Carruth was serving as the department’s Deputy Chief under Chief Randy Belcher. She liked the direction the department was going in under Belcher and wanted to continue in that direction.

“He had it set on such a good path,” she said, “that all I needed to do was just expand on some things.”

Three things she’s emphasized are cooperation with other police departments, implementing new technology and community outreach.

The center integrates communication, video, and data

Sharing with other departments

Carruth has put an emphasis on sharing information and cooperating with other police departments.

“We’re all on the same team,” she said. “Think about it. If Johns Creek is keeping their place safe, then we’re safe. The same thing with Suwanee. What they do at their police departments helps to keep it safe here. And we do the same. We all want the same things: to lower crime and serve our community in the best way.”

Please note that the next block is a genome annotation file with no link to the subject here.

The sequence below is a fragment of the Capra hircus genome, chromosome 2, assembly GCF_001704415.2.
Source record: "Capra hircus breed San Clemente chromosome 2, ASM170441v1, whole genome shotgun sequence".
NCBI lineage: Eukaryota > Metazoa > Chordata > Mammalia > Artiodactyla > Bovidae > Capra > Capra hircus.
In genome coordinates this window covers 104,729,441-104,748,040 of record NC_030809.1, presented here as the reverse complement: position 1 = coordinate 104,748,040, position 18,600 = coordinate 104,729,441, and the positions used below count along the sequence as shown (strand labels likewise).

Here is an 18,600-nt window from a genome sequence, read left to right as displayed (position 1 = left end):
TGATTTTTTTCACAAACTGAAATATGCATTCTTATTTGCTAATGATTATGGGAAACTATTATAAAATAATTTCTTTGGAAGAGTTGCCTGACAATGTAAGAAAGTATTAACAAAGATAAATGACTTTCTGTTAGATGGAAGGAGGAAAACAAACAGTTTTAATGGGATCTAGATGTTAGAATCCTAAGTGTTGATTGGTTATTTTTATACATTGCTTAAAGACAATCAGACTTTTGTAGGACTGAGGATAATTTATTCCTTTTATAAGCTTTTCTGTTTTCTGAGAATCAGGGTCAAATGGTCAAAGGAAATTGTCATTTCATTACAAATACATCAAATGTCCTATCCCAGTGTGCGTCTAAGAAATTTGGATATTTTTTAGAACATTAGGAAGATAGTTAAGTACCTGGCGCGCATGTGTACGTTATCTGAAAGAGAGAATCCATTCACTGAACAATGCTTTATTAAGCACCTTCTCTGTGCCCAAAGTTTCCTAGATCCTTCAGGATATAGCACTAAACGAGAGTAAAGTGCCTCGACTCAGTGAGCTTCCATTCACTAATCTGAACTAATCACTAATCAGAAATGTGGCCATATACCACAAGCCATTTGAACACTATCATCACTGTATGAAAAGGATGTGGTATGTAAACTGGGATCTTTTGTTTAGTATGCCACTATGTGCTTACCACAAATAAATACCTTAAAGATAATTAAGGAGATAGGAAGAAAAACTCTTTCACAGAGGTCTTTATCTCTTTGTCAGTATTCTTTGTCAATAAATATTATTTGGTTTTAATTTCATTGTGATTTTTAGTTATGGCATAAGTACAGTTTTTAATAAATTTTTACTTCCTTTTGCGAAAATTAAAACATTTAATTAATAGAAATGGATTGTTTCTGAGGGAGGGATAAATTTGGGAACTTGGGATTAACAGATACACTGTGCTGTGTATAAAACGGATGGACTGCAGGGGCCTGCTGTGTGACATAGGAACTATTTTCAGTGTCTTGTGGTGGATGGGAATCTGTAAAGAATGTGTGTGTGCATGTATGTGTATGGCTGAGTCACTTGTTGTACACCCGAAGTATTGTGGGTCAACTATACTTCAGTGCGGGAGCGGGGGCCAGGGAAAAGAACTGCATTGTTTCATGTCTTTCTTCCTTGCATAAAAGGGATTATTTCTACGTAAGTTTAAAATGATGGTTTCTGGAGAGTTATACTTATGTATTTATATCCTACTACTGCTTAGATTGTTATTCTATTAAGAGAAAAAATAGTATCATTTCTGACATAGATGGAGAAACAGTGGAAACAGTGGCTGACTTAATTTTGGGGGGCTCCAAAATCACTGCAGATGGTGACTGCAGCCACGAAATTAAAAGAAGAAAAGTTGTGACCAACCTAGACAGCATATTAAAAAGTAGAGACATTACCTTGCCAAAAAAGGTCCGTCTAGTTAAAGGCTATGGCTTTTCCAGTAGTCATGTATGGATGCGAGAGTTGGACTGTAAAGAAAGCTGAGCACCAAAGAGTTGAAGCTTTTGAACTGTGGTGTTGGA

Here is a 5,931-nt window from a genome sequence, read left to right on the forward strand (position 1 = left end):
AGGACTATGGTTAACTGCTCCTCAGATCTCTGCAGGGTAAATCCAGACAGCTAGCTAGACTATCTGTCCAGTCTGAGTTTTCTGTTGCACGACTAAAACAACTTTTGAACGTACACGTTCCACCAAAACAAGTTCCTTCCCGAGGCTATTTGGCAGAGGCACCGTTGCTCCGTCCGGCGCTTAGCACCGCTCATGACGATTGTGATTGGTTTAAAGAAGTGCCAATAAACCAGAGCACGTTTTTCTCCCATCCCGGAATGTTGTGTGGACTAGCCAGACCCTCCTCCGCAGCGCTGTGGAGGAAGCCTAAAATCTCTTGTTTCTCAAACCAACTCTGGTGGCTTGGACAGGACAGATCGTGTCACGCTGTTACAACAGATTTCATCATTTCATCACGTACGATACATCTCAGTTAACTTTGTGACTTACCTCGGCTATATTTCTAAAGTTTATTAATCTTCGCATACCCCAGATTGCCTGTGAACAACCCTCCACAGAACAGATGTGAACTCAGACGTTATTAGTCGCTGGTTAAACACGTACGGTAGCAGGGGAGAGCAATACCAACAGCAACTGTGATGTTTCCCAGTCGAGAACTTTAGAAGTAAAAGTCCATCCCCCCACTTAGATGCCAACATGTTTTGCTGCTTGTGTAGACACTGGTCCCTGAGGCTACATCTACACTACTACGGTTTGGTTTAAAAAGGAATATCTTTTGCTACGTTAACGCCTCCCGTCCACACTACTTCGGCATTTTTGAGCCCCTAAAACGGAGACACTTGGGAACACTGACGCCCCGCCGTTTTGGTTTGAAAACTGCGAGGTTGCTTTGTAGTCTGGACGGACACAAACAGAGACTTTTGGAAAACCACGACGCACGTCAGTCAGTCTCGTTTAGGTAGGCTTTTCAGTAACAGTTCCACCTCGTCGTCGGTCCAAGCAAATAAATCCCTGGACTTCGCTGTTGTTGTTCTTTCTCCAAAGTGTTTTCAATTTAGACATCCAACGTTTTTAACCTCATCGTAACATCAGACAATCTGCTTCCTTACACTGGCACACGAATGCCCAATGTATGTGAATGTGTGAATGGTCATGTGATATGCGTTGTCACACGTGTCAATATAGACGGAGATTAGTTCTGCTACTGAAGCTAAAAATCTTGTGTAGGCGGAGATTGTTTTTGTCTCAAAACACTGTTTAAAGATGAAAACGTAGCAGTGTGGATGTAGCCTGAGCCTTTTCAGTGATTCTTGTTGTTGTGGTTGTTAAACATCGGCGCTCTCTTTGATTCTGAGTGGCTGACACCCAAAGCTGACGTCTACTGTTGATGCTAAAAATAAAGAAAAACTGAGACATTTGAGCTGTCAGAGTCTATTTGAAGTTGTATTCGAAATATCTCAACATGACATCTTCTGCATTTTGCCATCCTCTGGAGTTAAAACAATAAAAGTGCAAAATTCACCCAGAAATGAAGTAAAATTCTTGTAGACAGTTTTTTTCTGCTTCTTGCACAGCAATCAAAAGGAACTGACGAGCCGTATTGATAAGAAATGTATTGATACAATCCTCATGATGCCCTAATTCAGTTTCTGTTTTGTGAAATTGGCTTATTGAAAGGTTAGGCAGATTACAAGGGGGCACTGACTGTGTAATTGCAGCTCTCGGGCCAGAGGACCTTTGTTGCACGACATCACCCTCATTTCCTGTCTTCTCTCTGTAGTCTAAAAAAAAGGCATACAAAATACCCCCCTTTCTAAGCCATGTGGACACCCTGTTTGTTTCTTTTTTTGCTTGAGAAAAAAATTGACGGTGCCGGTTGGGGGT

Making Use of technology

Carruth has really expanded the department’s use of technology in many areas. Duluth’s real-time crime center is the centerpiece of those efforts.

“We’re so proud of it,” she said. “We’ve been getting tours non-stop ever since we did the upgrades. People from all over are coming to try and mimic what we’ve done.”

The department’s Real Time Crime Center is the centerpiece of the department’s use of technology.